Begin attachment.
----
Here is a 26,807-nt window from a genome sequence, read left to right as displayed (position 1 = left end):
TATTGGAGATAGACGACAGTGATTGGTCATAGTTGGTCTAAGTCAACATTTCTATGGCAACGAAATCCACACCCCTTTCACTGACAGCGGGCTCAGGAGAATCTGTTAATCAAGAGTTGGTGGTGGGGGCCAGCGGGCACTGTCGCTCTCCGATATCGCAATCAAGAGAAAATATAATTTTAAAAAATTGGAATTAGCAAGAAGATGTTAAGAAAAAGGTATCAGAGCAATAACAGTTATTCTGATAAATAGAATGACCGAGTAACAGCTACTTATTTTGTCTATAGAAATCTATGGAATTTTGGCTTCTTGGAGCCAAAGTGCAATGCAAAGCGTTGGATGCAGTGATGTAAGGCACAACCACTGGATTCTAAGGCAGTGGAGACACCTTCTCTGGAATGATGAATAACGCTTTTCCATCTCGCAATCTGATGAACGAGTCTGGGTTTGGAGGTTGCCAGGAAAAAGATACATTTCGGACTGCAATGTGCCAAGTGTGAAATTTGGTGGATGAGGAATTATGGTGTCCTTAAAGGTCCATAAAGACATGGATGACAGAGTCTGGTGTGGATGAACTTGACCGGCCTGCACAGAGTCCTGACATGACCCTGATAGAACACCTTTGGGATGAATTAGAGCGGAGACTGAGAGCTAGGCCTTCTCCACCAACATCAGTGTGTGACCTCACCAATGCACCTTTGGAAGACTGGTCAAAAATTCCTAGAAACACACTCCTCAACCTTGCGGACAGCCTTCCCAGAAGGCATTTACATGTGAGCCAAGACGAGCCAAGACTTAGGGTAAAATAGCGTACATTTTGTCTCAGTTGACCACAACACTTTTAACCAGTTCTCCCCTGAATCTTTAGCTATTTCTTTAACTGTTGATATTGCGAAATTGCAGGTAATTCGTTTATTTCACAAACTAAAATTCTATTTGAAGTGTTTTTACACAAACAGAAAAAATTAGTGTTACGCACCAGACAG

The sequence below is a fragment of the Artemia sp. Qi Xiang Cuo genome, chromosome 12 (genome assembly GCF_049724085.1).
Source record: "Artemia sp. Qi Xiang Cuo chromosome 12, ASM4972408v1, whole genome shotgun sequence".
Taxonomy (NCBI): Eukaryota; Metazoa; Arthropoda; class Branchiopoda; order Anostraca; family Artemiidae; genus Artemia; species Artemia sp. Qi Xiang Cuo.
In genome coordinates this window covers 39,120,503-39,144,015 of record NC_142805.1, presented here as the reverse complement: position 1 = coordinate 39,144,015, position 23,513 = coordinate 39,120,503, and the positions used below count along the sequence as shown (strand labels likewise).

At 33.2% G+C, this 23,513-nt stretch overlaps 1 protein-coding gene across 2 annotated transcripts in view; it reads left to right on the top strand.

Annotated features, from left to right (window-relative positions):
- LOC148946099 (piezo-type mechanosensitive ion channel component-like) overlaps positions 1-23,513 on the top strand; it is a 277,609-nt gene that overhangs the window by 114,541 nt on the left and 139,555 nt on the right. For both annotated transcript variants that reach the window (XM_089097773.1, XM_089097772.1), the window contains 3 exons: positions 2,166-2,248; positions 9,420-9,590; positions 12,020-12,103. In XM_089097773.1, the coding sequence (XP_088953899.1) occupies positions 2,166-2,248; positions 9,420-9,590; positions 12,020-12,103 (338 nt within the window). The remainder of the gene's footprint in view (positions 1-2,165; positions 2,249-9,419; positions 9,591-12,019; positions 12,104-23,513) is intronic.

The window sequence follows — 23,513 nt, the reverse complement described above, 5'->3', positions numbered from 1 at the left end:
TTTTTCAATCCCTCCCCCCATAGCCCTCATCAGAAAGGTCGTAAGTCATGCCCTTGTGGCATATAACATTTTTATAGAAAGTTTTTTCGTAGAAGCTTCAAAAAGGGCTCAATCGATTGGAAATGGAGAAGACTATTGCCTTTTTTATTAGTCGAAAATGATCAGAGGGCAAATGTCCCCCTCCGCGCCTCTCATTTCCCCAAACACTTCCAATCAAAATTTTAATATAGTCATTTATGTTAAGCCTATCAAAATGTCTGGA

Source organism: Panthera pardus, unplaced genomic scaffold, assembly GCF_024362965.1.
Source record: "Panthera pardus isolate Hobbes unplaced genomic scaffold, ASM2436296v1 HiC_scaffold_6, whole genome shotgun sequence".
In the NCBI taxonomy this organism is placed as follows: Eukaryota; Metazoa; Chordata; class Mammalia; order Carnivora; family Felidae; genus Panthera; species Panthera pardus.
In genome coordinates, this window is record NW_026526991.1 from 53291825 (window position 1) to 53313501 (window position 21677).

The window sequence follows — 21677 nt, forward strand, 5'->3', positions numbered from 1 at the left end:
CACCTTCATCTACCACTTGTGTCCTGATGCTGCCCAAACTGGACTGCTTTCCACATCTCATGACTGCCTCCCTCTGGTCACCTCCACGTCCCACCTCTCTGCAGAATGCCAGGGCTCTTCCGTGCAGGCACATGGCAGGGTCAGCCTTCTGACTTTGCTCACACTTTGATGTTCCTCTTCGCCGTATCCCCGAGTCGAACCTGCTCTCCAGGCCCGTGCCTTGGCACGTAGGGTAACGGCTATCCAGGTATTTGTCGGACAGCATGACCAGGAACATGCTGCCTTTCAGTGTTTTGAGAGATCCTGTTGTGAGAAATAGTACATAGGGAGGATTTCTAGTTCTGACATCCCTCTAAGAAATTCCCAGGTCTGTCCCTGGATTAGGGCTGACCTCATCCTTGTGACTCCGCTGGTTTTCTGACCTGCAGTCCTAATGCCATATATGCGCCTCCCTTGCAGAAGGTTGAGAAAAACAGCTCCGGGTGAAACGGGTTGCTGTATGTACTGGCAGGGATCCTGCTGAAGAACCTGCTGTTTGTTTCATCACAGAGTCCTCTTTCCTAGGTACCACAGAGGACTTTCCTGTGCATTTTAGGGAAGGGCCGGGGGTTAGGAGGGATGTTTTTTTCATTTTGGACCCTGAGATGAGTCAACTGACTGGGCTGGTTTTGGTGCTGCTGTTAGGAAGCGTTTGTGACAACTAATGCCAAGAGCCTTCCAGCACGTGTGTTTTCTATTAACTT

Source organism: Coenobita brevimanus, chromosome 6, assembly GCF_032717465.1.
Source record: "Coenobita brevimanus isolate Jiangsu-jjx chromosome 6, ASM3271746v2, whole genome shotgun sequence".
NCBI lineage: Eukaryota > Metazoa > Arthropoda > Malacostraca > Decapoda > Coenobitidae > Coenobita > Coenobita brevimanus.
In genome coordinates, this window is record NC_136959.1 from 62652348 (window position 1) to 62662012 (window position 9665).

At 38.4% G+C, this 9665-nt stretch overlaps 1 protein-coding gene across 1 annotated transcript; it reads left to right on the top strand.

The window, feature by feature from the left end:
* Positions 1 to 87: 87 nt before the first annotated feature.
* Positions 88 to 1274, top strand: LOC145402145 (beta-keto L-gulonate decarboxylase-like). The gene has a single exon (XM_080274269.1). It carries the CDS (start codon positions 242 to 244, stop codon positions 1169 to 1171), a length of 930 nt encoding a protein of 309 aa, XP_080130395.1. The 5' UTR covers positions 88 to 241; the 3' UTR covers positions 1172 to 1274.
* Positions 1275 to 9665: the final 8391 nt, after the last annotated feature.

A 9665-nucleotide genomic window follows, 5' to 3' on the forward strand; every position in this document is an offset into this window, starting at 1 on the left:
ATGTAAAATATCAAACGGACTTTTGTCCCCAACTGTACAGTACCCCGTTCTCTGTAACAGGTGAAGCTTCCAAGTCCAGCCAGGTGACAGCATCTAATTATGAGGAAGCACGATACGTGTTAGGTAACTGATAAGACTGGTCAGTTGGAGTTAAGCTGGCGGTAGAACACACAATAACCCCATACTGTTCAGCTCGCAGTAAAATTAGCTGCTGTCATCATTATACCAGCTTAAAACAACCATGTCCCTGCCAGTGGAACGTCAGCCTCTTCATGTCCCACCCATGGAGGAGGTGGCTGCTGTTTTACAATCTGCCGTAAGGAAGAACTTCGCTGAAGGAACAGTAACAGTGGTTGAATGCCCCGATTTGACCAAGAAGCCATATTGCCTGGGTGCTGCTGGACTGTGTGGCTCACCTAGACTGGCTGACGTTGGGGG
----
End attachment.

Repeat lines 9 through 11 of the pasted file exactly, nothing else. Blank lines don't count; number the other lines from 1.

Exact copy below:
- LOC148946099 (piezo-type mechanosensitive ion channel component-like) overlaps positions 1-23,513 on the top strand; it is a 277,609-nt gene that overhangs the window by 114,541 nt on the left and 139,555 nt on the right. For both annotated transcript variants that reach the window (XM_089097773.1, XM_089097772.1), the window contains 3 exons: positions 2,166-2,248; positions 9,420-9,590; positions 12,020-12,103. In XM_089097773.1, the coding sequence (XP_088953899.1) occupies positions 2,166-2,248; positions 9,420-9,590; positions 12,020-12,103 (338 nt within the window). The remainder of the gene's footprint in view (positions 1-2,165; positions 2,249-9,419; positions 9,591-12,019; positions 12,104-23,513) is intronic.

The window sequence follows — 23,513 nt, the reverse complement described above, 5'->3', positions numbered from 1 at the left end:
TTTTTCAATCCCTCCCCCCATAGCCCTCATCAGAAAGGTCGTAAGTCATGCCCTTGTGGCATATAACATTTTTATAGAAAGTTTTTTCGTAGAAGCTTCAAAAAGGGCTCAATCGATTGGAAATGGAGAAGACTATTGCCTTTTTTATTAGTCGAAAATGATCAGAGGGCAAATGTCCCCCTCCGCGCCTCTCATTTCCCCAAACACTTCCAATCAAAATTTTAATATAGTCATTTATGTTAAGCCTATCAAAATGTCTGGA